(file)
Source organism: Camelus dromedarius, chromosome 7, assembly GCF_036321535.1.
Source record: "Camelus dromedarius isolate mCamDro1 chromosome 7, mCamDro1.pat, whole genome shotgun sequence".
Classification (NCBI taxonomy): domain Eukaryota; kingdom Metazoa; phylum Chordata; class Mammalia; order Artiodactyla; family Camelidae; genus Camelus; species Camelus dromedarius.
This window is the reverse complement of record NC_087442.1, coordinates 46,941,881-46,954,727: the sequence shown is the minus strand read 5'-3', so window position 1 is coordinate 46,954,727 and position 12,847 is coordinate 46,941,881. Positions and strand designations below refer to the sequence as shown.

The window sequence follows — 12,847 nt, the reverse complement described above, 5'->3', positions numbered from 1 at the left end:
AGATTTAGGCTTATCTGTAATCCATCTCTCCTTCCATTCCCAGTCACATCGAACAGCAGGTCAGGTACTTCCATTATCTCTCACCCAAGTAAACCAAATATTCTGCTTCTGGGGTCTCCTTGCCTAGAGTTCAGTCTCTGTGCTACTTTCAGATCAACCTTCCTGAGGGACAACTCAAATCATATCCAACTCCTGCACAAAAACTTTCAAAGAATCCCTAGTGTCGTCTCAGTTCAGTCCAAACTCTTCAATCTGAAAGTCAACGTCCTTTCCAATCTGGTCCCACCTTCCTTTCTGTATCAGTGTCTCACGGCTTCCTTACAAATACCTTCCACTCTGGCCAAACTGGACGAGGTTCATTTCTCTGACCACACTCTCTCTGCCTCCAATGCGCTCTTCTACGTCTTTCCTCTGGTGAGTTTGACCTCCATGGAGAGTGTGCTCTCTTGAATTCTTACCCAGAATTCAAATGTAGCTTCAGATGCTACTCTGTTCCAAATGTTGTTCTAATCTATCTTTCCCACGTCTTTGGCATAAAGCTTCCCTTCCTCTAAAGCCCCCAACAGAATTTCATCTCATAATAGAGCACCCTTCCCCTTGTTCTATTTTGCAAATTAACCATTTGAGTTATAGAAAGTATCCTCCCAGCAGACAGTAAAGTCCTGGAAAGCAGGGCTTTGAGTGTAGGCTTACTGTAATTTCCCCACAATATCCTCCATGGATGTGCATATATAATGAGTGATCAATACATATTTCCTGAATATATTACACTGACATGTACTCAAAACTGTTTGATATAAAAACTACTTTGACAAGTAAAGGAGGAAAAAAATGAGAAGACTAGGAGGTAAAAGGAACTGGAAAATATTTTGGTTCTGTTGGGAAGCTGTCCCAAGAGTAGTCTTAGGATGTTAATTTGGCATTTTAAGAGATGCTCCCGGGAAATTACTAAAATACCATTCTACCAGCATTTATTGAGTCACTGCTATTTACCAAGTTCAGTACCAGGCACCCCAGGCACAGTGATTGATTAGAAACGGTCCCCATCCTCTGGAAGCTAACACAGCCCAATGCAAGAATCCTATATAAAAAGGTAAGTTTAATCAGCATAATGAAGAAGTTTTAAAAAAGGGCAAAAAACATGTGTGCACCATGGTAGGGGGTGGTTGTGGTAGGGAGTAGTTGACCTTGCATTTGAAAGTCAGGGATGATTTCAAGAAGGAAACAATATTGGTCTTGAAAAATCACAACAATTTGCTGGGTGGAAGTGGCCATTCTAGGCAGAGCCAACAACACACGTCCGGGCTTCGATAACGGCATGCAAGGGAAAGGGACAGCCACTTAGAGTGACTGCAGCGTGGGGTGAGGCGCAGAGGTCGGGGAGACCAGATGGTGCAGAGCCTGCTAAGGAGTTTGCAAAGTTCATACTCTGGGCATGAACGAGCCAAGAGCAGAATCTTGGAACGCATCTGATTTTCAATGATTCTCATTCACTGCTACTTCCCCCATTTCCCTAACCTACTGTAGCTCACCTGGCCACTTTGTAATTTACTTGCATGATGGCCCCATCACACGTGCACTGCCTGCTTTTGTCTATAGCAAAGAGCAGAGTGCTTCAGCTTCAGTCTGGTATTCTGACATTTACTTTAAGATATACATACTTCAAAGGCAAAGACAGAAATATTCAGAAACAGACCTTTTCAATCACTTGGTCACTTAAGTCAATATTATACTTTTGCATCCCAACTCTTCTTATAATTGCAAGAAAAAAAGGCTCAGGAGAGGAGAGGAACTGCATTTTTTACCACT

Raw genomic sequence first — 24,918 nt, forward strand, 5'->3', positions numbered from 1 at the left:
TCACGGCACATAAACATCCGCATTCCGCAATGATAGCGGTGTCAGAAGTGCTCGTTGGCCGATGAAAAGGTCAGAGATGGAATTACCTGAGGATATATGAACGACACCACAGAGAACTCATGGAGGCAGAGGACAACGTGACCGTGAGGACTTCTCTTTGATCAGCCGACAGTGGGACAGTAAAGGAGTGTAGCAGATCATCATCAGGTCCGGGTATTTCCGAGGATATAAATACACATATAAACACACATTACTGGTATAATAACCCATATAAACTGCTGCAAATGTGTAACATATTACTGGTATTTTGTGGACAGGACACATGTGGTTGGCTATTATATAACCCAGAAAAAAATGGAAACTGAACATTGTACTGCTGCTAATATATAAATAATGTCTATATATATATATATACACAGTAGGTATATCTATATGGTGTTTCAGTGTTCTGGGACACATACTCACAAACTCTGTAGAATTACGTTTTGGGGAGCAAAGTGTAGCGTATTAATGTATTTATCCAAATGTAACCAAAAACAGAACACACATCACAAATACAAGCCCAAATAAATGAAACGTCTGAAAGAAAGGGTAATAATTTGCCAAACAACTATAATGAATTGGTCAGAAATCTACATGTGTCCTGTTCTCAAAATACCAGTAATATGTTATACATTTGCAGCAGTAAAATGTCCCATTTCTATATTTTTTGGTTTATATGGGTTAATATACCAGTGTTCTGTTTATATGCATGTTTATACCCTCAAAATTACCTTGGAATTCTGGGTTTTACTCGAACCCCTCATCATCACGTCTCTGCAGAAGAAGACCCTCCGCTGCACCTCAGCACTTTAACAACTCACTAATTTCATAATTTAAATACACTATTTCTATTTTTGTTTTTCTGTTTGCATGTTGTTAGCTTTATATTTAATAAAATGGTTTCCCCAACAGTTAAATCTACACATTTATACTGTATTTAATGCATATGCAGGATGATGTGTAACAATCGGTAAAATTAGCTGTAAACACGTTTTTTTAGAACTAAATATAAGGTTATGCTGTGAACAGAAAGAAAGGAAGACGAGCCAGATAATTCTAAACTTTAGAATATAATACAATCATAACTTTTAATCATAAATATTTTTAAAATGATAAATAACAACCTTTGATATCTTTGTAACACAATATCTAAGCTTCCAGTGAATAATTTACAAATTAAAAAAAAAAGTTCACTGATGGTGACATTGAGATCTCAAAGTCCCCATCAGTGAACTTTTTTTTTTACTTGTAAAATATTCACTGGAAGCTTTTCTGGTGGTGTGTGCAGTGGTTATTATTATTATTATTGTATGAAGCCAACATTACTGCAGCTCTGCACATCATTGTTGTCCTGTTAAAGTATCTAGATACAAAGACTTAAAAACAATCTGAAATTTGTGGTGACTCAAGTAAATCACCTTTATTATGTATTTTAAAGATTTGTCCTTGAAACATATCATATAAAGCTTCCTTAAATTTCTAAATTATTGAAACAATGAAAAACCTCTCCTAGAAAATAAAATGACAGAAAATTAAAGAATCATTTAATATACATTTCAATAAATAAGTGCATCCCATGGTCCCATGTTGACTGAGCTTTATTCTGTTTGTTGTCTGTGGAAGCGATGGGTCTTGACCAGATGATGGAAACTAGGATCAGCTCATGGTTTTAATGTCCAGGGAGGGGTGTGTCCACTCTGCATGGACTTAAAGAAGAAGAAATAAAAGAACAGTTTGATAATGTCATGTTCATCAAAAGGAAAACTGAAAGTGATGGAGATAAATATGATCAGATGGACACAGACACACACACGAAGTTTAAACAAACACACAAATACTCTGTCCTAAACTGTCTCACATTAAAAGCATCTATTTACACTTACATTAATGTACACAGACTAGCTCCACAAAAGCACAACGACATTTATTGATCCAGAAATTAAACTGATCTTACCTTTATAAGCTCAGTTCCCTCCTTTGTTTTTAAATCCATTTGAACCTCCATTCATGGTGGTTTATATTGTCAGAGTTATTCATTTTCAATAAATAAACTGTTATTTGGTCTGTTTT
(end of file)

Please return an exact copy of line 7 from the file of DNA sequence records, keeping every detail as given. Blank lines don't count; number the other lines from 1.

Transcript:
Raw genomic sequence first — 24,918 nt, forward strand, 5'->3', positions numbered from 1 at the left: